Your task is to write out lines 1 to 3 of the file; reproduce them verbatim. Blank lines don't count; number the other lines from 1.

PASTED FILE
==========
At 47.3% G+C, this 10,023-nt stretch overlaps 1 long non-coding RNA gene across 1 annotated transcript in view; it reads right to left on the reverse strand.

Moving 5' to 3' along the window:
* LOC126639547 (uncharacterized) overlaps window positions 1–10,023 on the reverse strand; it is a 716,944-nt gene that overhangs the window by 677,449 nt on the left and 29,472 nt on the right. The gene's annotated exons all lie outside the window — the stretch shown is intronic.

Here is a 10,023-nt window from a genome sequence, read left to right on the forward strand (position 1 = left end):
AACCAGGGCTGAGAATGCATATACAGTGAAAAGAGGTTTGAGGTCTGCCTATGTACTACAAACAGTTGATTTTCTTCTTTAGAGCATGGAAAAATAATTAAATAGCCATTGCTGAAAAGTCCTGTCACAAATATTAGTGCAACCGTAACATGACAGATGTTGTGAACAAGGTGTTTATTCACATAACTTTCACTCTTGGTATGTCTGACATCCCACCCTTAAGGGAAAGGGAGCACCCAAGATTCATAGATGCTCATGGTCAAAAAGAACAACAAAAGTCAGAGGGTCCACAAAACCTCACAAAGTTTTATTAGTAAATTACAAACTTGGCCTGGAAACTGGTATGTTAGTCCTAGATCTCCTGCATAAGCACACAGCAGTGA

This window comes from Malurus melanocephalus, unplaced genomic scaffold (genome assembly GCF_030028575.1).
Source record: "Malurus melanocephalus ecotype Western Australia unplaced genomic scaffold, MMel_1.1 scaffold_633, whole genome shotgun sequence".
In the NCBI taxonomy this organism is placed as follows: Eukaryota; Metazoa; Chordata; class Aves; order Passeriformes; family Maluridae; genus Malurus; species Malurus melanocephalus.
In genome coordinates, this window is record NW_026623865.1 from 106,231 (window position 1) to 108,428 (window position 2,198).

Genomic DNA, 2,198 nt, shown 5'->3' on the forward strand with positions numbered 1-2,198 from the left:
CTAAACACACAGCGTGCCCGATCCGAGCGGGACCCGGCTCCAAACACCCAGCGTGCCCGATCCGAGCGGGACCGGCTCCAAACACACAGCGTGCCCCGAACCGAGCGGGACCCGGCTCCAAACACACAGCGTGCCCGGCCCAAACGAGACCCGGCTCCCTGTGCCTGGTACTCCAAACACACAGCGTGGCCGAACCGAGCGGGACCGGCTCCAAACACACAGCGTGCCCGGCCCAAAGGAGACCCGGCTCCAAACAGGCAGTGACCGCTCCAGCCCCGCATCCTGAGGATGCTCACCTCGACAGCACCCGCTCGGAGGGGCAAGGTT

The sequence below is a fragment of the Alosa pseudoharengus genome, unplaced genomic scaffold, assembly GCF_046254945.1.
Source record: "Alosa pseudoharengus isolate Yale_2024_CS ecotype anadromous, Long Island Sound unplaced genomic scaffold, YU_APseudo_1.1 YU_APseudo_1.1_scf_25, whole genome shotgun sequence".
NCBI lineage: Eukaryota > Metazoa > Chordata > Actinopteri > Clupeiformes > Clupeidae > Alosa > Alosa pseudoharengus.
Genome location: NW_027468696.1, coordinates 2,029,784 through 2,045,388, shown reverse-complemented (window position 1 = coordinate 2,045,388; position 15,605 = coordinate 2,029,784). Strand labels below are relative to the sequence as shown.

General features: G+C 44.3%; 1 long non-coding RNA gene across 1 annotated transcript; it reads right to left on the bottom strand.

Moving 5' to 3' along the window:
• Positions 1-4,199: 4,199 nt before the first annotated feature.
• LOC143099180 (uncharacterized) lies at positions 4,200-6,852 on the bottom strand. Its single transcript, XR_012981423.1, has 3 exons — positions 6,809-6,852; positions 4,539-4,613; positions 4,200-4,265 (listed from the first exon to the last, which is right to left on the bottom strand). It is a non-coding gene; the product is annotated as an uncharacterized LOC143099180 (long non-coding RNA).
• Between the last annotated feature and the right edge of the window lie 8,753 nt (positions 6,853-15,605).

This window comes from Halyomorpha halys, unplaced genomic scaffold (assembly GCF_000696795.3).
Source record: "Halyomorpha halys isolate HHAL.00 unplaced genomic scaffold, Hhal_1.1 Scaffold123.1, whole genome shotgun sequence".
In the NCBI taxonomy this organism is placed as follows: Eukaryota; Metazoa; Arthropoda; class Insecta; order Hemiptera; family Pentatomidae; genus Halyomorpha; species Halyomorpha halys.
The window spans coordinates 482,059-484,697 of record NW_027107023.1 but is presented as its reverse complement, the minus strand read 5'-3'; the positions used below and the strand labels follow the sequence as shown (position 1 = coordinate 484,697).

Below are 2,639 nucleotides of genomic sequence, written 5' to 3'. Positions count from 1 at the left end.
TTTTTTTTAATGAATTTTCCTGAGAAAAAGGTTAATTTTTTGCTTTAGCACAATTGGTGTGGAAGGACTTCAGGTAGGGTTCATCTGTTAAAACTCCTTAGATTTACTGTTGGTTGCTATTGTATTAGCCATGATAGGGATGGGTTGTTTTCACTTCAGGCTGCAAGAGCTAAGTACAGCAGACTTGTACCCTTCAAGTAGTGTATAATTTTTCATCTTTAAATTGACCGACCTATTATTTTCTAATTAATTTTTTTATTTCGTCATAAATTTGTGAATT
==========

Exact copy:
At 47.3% G+C, this 10,023-nt stretch overlaps 1 long non-coding RNA gene across 1 annotated transcript in view; it reads right to left on the reverse strand.

Moving 5' to 3' along the window:
* LOC126639547 (uncharacterized) overlaps window positions 1–10,023 on the reverse strand; it is a 716,944-nt gene that overhangs the window by 677,449 nt on the left and 29,472 nt on the right. The gene's annotated exons all lie outside the window — the stretch shown is intronic.